The problem is that I really don't understand Xcode yet, and at the same time I'm trying to get this library working with either Swift or Objective-C (with this being the first time I've ever written any code that uses a C library to begin with). LibVGM has no real documentation, so I'm stuck reading the code, which is made more difficult by the fact that its build system is cmake, which I of course have no experience with. It doesn't help that the code seems to be absolutely everywhere in some sort of pattern that I can't seem to understand. Oh, also I've technically never written an application for MacOS.
So yeah, I basically have no idea what I'm doing and it's frustrating. It doesn't help that I've been depressed lately so haven't been able to focus on it much at all.
That being said, I haven't not made progress. It helped that I learned that cmake has the ability to generate Xcode projects, which will do a lot to help me understand how to get things running. And I should be grateful to the contributor who added Core Audio support, without which this would have been much more complicated.
I have quite a bit of experience using Xcode for macOS development. (It's actually the tag where I have the most points on Stack Overflow.) If you have questions, let me know.
What is LibVGM? I went to their GitHub repository, but there's no readme. I see references to audio stuff, but not much else.
VGM is a logging format for a wide variety of audio synthesizers used in video game consoles, arcade machines, and computers. Libvgm is basically a collection of emulators that let you play back the music written for them.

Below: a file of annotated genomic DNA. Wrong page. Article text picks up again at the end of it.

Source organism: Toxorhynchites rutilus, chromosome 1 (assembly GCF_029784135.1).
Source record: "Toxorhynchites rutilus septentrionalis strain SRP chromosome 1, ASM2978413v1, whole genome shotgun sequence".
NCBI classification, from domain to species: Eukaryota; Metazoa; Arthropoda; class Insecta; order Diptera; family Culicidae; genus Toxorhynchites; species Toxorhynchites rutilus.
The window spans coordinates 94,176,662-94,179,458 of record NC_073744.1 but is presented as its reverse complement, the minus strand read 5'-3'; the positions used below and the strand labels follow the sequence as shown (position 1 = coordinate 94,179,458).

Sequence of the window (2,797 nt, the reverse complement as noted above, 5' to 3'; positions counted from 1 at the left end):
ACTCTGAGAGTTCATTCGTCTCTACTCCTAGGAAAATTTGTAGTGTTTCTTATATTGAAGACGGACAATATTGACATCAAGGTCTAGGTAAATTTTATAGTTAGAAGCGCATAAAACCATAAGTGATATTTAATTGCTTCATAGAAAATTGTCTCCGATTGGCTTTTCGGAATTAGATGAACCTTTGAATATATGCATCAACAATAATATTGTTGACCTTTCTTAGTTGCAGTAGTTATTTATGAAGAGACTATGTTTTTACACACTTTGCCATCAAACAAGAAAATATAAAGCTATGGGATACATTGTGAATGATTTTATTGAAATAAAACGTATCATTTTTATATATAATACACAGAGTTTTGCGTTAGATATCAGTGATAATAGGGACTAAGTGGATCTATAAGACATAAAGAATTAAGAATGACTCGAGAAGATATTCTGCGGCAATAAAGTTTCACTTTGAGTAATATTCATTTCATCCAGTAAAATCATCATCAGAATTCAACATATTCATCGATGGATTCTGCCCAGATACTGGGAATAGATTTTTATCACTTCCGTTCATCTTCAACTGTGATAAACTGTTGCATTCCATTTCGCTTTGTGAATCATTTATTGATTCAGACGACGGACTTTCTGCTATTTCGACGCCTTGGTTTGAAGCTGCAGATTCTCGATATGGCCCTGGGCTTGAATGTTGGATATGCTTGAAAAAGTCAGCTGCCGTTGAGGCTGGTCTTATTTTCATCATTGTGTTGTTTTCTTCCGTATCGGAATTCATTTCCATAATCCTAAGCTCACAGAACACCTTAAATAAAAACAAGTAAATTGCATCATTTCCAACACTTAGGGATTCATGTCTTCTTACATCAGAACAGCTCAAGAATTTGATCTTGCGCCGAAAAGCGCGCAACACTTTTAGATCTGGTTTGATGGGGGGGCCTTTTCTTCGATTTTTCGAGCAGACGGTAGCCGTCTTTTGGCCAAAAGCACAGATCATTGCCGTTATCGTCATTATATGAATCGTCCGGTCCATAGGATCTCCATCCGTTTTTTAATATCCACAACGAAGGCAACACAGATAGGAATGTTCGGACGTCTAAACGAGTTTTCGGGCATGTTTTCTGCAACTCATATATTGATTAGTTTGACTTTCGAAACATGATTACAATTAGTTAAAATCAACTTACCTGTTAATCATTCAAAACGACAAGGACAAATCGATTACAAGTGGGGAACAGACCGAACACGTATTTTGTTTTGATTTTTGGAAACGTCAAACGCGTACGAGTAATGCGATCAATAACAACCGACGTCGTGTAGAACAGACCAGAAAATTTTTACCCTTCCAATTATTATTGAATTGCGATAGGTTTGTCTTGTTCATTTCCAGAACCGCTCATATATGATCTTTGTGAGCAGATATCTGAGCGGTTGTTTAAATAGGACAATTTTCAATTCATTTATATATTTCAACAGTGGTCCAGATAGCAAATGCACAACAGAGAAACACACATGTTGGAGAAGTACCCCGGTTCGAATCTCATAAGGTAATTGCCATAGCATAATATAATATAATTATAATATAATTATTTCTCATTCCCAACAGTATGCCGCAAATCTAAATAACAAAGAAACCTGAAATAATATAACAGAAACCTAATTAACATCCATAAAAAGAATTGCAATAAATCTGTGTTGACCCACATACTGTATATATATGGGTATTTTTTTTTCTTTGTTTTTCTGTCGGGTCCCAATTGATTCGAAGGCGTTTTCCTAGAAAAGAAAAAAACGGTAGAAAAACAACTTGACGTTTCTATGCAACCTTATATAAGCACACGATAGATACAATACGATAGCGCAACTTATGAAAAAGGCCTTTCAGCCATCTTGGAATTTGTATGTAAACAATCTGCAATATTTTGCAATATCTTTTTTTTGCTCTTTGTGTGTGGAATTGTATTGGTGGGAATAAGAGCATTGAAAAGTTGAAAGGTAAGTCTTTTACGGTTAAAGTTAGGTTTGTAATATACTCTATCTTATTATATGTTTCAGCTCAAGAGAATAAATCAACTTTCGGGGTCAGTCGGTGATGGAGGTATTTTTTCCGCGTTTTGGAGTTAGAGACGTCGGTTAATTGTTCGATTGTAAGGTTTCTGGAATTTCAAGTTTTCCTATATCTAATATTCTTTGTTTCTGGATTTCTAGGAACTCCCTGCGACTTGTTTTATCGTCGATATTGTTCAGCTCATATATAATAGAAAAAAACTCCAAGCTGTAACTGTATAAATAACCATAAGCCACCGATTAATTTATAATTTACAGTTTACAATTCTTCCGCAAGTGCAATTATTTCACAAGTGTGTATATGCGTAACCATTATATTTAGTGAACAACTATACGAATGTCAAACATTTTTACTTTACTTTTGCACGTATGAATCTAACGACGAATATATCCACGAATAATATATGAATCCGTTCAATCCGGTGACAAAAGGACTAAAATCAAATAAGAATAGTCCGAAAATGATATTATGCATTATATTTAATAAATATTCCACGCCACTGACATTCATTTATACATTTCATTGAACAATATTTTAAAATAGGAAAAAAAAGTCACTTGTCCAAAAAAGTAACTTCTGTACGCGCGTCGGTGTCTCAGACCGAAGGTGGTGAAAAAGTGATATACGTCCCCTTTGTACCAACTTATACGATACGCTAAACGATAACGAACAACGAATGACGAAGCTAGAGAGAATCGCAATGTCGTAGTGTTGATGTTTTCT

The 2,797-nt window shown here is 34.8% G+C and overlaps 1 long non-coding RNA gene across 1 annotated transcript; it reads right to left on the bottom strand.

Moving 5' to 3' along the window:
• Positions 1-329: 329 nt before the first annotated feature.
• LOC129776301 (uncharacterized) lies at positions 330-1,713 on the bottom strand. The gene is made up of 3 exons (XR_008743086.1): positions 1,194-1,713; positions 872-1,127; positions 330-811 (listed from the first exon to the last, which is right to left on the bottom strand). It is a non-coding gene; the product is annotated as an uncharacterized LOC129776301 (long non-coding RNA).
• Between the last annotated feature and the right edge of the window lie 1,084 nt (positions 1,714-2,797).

There are a few projects I've been working on.
First, since the beginning of Covid, I've been using AWS to spin up Minecraft servers for my friends and I to play on. I've found that Minecraft while voice-chatting has been the closest thing to physically hanging out with them. Recently though, I've decided to migrate to Dreamhost, since I'd rather not support AWS more than necessary. So I need to rewrite my scripts in Python to work with the OpenStack API, which will be a little bit of a challenge, but I think I'll learn a bit.
Second, I saw someone mention a pubnix that they set up recently using the Shizaru server, so I looked into it and saw that it blocks <script> tags. So I'm trying to use HTML entities to get a react page running, despite the blocking. I think it'll be a fun project that'll help teach me more about XSS and its limits.
Anyways, glad to hear from y'all.
Doesn't that cost you a fortune in bandwidth? I thought that the outgoing transfer prices for AWS would make this much more expensive than the alternatives.
That hasn't been my experience actually. Probably because I don't keep the server online 100% of the time, and because I don't normally play with many people at once. Normally, There's about 10GB out per month, and that's with roughly weekly playing sessions, so at 9 cents per GB, it's typically under a dollar a month. Now the real budget killer is accidentally leaving the server up lol
I'm diving into learning CAD using Fusion 360. I started out doing this so I could make designs for my 3D printer, but now it's so enjoyable I'm also designing things just for fun!
Coincidentally, I have also downloaded Fusion 360 recently, but I haven't used it too much simply because I've already gotten used to the math-based design workflow with OpenSCAD.
And to be honest, I'm also put off by the extremely locked-down proprietary nature of the program as well as the rather ugly and unresponsive interface. It looks really easy to use, though, so I'm sure I'll be breezing through it whenever I can get over myself.
The last time I tried to use FreeCAD, it was very unstable and had an interface that was terribly difficult to understand.
Yeah I tried OpenSCAD but it was a little un-intuitive for me. You may want to try FreeCAD instead, it's open source and has a similar feel to fusion.